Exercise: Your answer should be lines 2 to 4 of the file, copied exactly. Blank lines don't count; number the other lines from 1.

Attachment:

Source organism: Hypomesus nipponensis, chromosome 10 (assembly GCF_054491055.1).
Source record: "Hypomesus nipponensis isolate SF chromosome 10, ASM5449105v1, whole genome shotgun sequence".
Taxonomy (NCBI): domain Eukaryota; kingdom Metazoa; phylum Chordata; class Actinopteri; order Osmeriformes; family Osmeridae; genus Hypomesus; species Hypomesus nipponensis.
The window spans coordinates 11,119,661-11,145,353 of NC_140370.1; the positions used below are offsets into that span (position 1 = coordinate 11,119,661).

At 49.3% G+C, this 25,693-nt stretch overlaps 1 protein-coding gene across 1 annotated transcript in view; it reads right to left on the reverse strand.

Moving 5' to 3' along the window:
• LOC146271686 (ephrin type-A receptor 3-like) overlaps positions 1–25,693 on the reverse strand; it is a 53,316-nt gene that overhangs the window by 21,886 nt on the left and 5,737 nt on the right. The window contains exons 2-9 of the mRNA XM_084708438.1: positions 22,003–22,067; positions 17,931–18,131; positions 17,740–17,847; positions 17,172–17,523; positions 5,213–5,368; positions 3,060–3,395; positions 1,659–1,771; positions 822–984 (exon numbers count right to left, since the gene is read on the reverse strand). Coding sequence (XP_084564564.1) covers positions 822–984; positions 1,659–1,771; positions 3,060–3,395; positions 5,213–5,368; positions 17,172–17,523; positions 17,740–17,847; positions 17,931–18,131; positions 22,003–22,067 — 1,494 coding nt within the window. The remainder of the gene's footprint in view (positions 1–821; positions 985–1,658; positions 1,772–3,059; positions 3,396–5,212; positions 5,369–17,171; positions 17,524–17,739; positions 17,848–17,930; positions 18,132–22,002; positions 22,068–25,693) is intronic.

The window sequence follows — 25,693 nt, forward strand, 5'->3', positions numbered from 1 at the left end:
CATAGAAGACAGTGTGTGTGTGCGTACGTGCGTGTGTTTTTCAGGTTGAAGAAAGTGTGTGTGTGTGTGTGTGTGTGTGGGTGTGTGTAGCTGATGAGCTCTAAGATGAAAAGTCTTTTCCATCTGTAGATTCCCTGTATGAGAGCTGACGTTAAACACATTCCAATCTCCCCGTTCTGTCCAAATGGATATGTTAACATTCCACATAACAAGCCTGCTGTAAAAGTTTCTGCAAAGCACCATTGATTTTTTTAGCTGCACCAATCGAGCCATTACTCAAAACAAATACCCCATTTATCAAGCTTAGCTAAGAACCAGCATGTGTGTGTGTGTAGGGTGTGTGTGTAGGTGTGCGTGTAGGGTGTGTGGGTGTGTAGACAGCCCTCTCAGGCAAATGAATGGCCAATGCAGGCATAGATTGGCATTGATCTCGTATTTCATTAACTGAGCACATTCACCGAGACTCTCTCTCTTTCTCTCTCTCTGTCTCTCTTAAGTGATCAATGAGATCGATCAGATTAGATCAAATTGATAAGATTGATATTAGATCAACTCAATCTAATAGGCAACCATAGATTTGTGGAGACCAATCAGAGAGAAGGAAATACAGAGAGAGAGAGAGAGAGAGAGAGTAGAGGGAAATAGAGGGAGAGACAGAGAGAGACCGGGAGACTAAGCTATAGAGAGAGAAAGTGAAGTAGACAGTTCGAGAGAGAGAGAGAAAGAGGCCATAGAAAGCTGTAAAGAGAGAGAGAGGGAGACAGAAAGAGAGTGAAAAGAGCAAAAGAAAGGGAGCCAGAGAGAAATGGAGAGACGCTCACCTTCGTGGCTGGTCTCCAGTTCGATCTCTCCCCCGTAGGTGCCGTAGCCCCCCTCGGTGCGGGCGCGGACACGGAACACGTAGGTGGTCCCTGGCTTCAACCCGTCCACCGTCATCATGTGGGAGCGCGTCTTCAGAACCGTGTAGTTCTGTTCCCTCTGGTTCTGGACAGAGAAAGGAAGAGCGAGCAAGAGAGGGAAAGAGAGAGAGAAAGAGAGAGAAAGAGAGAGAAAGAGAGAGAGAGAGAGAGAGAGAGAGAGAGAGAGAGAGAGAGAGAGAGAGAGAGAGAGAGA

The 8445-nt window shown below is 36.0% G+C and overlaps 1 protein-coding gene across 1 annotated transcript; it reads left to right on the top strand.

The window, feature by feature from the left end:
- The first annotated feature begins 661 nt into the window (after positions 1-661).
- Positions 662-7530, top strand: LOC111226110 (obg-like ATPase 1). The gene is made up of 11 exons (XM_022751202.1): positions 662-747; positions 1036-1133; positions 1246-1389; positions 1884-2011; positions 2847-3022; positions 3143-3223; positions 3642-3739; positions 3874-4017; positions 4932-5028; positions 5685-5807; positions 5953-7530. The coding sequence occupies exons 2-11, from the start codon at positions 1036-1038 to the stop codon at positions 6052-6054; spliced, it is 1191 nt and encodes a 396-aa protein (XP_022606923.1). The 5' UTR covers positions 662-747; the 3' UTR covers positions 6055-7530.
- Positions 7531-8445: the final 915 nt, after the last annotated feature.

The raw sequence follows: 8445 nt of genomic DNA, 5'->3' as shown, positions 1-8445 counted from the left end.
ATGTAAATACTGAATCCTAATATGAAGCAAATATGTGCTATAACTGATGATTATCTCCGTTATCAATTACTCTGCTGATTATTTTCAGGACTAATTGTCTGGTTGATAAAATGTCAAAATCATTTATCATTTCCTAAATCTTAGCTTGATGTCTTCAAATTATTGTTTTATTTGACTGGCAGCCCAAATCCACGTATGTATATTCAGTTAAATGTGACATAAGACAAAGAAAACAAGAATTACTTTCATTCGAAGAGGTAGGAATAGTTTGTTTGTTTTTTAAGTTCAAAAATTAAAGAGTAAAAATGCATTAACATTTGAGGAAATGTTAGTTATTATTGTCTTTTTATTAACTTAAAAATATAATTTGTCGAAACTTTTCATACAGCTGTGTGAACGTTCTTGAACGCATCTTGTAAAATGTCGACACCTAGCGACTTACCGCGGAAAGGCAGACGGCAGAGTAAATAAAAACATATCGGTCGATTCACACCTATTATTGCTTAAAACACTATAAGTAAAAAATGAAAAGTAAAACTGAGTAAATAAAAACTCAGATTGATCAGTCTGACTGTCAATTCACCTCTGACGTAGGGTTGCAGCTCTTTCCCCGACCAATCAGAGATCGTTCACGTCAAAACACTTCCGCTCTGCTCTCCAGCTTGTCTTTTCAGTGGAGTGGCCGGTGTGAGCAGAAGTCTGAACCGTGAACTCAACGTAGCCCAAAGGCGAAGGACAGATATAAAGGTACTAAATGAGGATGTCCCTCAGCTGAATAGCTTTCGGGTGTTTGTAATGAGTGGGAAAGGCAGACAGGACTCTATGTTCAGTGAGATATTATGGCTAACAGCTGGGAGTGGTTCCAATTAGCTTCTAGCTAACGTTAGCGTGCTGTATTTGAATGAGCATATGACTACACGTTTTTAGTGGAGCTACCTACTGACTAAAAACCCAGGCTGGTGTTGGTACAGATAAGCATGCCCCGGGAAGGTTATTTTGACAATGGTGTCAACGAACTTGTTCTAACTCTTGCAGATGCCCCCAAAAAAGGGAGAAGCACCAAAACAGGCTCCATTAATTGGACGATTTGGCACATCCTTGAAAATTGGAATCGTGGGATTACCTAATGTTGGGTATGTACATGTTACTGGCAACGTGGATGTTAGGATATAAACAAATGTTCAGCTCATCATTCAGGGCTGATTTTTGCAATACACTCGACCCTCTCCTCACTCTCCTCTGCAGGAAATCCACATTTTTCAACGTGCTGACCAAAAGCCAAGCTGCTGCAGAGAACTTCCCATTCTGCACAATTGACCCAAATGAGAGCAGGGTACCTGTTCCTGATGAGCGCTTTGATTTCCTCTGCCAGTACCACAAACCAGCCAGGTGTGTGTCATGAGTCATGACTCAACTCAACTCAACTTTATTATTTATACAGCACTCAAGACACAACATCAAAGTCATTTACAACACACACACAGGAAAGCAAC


Source record: "Hypomesus nipponensis isolate SF chromosome 10, ASM5449105v1, whole genome shotgun sequence".
Taxonomy (NCBI): domain Eukaryota; kingdom Metazoa; phylum Chordata; class Actinopteri; order Osmeriformes; family Osmeridae; genus Hypomesus; species Hypomesus nipponensis.
The window spans coordinates 11,119,661-11,145,353 of NC_140370.1; the positions used below are offsets into that span (position 1 = coordinate 11,119,661).